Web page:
April 04, 2020
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Vinod Dua

They've come very far from the gutter that life threw them into; but his mother still calls Delhiites 'Hindustanis'.

Vinod Dua
Prashant Panjiar
Vinod Dua

MY father, a Dera Ismail Khan man, was an officer in the Central Bank, Lahore, when it happened. My parents never experienced the riots. Just the displacement that came in its wake. Cash and gold was hastily transferred to the safety of bank vaults. In September '47, Dad despatched my mother, seven months pregnant with elder brother Kishan, to Mathura with his own mother and two teenaged brothers. There, the family stayed an year. First in a dharamsala, later in a two room tenement. Rent: Rs 4 per month.

Dad wangled a Delhi posting, so the family moved. There were no places available on rent those days. You could break in though into houses of people who had fled to the other side. My mother's uncle got himself a three-room furnished house in Paharganj that way. So Dad went one morning and locked a furnished house in Karol Bagh, only to return in the evening to find the lock broken and another emigre family ensconced within. Finders keepers was the law those days. He rented a one-room place sans toilet, kitchen at Nabi Karim, in the old city, where I was born six years later in 1954. What a room! One in several built around a dank courtyard with a roof that allowed no ray of light to shine through. A stinking open drain, usually choked, ran round the courtyard, right outside the rooms. Mother cooked on a brick choolah outside our room. There was no electricity. You needed torches to grope your way through at high noon. No running water either. You bought it for Re 1 per canister from a tanker. You couldn't sleep indoors at night for the stink, so you slept on the road outside. Ran in at dawn before the traffic started. Rent for these princely lodgings: Rs 6 per month.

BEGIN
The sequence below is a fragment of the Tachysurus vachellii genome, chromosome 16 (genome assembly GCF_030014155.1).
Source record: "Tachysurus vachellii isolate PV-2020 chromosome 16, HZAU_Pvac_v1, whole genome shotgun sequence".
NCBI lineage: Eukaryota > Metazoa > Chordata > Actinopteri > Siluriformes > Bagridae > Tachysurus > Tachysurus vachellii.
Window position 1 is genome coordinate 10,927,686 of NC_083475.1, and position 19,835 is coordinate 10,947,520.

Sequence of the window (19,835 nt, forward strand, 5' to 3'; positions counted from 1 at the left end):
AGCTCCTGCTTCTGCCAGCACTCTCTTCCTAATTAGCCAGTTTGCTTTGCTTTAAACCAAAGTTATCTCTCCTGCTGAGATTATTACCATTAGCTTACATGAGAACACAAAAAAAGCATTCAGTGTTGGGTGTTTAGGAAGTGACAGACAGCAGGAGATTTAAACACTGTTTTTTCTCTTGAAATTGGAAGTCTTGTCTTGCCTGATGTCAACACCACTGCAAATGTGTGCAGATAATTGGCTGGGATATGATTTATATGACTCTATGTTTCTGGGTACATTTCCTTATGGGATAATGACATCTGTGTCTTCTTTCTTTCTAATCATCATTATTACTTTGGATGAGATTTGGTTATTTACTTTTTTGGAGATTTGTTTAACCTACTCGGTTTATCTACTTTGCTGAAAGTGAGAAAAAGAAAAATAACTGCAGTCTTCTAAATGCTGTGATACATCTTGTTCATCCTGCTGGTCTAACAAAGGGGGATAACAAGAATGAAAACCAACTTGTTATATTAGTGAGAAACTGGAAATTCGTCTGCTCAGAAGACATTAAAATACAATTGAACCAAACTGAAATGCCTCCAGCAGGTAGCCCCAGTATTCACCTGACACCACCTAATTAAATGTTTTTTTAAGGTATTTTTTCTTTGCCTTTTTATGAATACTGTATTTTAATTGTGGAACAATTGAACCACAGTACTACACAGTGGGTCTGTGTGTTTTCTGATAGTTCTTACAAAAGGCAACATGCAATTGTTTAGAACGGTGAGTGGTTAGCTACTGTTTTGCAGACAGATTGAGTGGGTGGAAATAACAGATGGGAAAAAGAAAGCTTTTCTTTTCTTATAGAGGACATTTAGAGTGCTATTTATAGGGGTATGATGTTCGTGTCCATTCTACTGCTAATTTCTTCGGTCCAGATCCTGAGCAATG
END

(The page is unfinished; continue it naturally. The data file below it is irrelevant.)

Opposite was a graveyard that served as a giant open-air community toilet. Nightsoil breezes wafted across from there. Ma would often feel claustrophobic, edgy. Dad would take her, my brother and sister on his cycle to India Gate to get some fresh air. He couldn't afford any other vehicle or outing on his salary: Rs 75 per month, Rs 5 deducted towards provident fund.

The family had nothing. Just memories of friends, happier times, the light, airy, three-room Gwala Mandi house left behind in Lahore. And a nagging feeling of alienation. To this day my mother calls people from Delhi 'Hindustanis'.

The shift to a two-room place with a kitchen at Bhogal in 1956 was a big social jump for us. Rent: Rs 13 a month. Only six toilets for 12 houses. But to us that seemed like five star deluxe. There was air. Sunshine. And after the Rs 2 bribe to the neighbouring shopkeeper, electricity! AND running water. Fresh breeze that didn't smell of shit.

In 1961, Dad bought, for Rs 6,000, the Kingsway Camp house where I grew up. We live in my sprawling new house on Rajnarain Road now. My mother, my family and I. We've forgotten nothing. But what we remember most of all is the kindness of people who had far less than we did. People like Gobind Kaur, Sikh widow, mother of five, shoelace packer, our Bhogal landlady, who cooked mutton only once a month even in those days when mutton cost 50 paise a kilo. Because she couldn't afford it. Yet she'd send us a katori full without fail each time she cooked it. Each time. It was the best cooked mutton I'd ever eaten. Then. Or since.

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